PICKLES

These sour, salty, sweet and crisp vinegar foods are present in all social events and are widely consumed as tapas, in traditional recipes, and even in some of the country’s most avant-garde cuisine. Its regional variety reflects Spain, diverse and rich gastronomy that reflects a way of life and traditions that are shared by all. In addition, the success of exports of these products has made them true symbols of what seems authentically Spanish with the rest of the world, with a particular emphasis on the United States, France, Italy, United Kingdom, Mexico, Canada and Australia. In addition to table olives, which by their importance acquire an individual category, under this name pickles include gherkins, onions, peppers, aubergines, garlic and acidified capers (usually preserved in vinegar). The pickled products are packaged individually or in combinations, this last variant is known in Spanish as banderillas, and they are served in cold like aperitivo or garrison. Capers are a traditional pickle in Spain. They come from an ancient shrub, the Asiatic Capparis Spinosa that grows freely throughout the Mediterranean region. The flower bud (the closed buds) is called the caper and is the most mature fruit, capers. Both are prepared as pickles and are considered from ancient times to possess medicinal properties. Capers are very popular in the Mediterranean, where they are often accompanied by fish, meat, rice and pasta dishes. Another popular product in canned form are the Chilli Peppers, a variety of long and spicy peppers with a mild and slightly spicy flavor. In Spain it is consumed mainly in pickles in wine vinegar. The best known are those grown from an indigenous variety in Ibarra, a small town in the province of Guipúzcoa, in the Basque Country and are often served to accompany soy stews and other abundant dishes. In Almagro, a historic town in the province of Ciudad Real de la Mancha, it gives name to the Eggplants of Almagro, now covered by a I.G.P. Berenguena of Almagro. These use a variety of the region of Campo de Calatrava, with small fruits and with the leaves of the chalice almost covering the fruit. After cooking, they are fermented in a dressing made of vinegar, oil, cumin, garlic and paprika. La Gilda is a tapa that is often served in bars in the north of Spain. It is a combination of gherkin, olive, pepper (sometimes also onion) and canned fish, usually an anchovy, served on a stick. The name derives from the film of the same name – which caused a great stir in the Spain of the sixties – the shape is supposed to be reminiscent of the silhouette of Rita Hayworth’s star. Today the Gildas are available as part of the range of products of the producers of the brine of Spain.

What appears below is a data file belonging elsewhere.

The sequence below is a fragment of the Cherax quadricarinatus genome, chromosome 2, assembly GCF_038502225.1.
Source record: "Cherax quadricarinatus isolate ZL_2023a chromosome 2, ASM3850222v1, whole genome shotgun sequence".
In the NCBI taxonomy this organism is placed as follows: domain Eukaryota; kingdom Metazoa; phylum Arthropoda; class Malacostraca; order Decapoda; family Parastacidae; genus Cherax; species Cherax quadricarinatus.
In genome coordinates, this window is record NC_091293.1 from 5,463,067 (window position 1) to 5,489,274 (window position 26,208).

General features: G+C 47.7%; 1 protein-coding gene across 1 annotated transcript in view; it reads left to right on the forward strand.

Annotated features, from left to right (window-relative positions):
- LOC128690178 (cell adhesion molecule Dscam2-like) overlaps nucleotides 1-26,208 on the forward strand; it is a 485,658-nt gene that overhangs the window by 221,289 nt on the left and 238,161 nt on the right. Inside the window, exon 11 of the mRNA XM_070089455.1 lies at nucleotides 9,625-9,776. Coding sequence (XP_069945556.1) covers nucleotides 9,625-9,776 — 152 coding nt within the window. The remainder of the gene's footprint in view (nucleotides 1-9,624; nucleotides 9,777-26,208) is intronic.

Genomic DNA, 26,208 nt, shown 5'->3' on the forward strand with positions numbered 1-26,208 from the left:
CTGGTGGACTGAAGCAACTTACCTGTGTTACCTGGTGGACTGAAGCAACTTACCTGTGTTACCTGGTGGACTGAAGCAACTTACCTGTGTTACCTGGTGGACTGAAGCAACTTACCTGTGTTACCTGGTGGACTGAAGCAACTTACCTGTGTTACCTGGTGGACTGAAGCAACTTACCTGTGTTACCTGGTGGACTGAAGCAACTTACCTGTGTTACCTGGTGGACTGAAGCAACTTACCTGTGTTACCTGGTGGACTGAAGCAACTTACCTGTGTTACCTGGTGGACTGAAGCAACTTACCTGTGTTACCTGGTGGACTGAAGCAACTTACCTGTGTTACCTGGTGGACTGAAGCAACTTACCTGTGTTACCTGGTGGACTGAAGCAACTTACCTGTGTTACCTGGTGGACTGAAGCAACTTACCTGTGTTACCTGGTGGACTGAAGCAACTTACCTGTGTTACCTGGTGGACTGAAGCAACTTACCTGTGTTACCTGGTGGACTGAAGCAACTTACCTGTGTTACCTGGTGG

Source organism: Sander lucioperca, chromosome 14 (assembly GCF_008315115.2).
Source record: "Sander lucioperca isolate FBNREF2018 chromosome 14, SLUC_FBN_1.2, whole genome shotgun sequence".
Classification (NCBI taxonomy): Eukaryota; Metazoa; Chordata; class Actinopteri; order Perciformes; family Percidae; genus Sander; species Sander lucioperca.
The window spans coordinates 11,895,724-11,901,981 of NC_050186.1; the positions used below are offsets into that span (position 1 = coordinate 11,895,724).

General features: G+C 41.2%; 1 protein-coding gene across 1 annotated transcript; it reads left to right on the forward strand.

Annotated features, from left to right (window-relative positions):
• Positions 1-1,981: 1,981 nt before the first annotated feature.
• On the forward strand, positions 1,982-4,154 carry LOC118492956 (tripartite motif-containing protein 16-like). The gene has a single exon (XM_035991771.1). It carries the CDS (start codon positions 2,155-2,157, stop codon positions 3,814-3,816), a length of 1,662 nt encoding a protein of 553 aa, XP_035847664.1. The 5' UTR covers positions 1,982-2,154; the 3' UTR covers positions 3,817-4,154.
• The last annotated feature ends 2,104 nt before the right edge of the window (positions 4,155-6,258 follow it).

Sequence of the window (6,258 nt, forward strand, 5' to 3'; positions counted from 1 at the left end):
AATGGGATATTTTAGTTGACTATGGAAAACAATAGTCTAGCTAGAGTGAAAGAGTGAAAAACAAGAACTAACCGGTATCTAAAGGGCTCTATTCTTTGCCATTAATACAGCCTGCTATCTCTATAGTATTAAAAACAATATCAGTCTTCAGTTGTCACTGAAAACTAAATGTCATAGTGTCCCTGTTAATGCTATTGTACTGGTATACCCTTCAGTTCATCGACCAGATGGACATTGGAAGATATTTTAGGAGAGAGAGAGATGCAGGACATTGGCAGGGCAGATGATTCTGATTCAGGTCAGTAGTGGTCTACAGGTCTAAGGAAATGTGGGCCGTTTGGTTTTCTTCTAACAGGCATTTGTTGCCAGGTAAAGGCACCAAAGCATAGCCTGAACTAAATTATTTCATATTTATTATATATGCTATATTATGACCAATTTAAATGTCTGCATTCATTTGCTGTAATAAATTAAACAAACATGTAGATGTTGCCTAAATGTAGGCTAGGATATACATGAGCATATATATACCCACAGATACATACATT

About the author

Montse Gonzalez